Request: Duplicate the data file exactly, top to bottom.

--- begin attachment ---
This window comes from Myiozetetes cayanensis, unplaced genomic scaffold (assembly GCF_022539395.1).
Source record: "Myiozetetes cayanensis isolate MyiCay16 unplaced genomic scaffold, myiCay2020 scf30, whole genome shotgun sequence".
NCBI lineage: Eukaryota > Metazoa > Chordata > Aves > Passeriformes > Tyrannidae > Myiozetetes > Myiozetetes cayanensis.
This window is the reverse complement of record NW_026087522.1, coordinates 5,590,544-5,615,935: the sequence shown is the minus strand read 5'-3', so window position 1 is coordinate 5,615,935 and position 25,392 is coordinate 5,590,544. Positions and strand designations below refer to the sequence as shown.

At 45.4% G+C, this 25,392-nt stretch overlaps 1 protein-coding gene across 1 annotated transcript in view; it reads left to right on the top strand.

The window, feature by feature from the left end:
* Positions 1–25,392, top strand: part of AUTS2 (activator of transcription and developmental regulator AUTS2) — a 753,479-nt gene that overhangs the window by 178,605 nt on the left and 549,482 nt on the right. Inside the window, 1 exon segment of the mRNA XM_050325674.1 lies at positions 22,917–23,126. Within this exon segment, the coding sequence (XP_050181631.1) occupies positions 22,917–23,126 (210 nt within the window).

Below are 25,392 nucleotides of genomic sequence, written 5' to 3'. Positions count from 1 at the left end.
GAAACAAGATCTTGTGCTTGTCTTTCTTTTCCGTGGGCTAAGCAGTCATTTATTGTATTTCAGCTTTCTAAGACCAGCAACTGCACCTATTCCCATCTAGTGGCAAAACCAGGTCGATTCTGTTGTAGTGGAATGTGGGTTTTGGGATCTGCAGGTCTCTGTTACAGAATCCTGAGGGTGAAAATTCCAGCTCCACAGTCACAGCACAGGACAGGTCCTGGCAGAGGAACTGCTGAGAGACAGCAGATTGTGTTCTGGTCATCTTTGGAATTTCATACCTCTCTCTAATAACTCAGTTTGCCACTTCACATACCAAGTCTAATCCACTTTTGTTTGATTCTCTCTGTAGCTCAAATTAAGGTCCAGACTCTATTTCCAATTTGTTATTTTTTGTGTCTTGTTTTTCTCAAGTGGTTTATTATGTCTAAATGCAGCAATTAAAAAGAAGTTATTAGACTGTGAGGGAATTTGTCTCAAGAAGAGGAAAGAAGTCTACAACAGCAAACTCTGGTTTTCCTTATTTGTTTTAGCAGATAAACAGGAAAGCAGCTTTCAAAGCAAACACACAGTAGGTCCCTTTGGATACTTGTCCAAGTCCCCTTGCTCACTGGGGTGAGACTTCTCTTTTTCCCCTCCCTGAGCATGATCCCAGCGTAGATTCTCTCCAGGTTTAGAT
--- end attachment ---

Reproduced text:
This window comes from Myiozetetes cayanensis, unplaced genomic scaffold (assembly GCF_022539395.1).
Source record: "Myiozetetes cayanensis isolate MyiCay16 unplaced genomic scaffold, myiCay2020 scf30, whole genome shotgun sequence".
NCBI lineage: Eukaryota > Metazoa > Chordata > Aves > Passeriformes > Tyrannidae > Myiozetetes > Myiozetetes cayanensis.
This window is the reverse complement of record NW_026087522.1, coordinates 5,590,544-5,615,935: the sequence shown is the minus strand read 5'-3', so window position 1 is coordinate 5,615,935 and position 25,392 is coordinate 5,590,544. Positions and strand designations below refer to the sequence as shown.

At 45.4% G+C, this 25,392-nt stretch overlaps 1 protein-coding gene across 1 annotated transcript in view; it reads left to right on the top strand.

The window, feature by feature from the left end:
* Positions 1–25,392, top strand: part of AUTS2 (activator of transcription and developmental regulator AUTS2) — a 753,479-nt gene that overhangs the window by 178,605 nt on the left and 549,482 nt on the right. Inside the window, 1 exon segment of the mRNA XM_050325674.1 lies at positions 22,917–23,126. Within this exon segment, the coding sequence (XP_050181631.1) occupies positions 22,917–23,126 (210 nt within the window).

Below are 25,392 nucleotides of genomic sequence, written 5' to 3'. Positions count from 1 at the left end.
GAAACAAGATCTTGTGCTTGTCTTTCTTTTCCGTGGGCTAAGCAGTCATTTATTGTATTTCAGCTTTCTAAGACCAGCAACTGCACCTATTCCCATCTAGTGGCAAAACCAGGTCGATTCTGTTGTAGTGGAATGTGGGTTTTGGGATCTGCAGGTCTCTGTTACAGAATCCTGAGGGTGAAAATTCCAGCTCCACAGTCACAGCACAGGACAGGTCCTGGCAGAGGAACTGCTGAGAGACAGCAGATTGTGTTCTGGTCATCTTTGGAATTTCATACCTCTCTCTAATAACTCAGTTTGCCACTTCACATACCAAGTCTAATCCACTTTTGTTTGATTCTCTCTGTAGCTCAAATTAAGGTCCAGACTCTATTTCCAATTTGTTATTTTTTGTGTCTTGTTTTTCTCAAGTGGTTTATTATGTCTAAATGCAGCAATTAAAAAGAAGTTATTAGACTGTGAGGGAATTTGTCTCAAGAAGAGGAAAGAAGTCTACAACAGCAAACTCTGGTTTTCCTTATTTGTTTTAGCAGATAAACAGGAAAGCAGCTTTCAAAGCAAACACACAGTAGGTCCCTTTGGATACTTGTCCAAGTCCCCTTGCTCACTGGGGTGAGACTTCTCTTTTTCCCCTCCCTGAGCATGATCCCAGCGTAGATTCTCTCCAGGTTTAGAT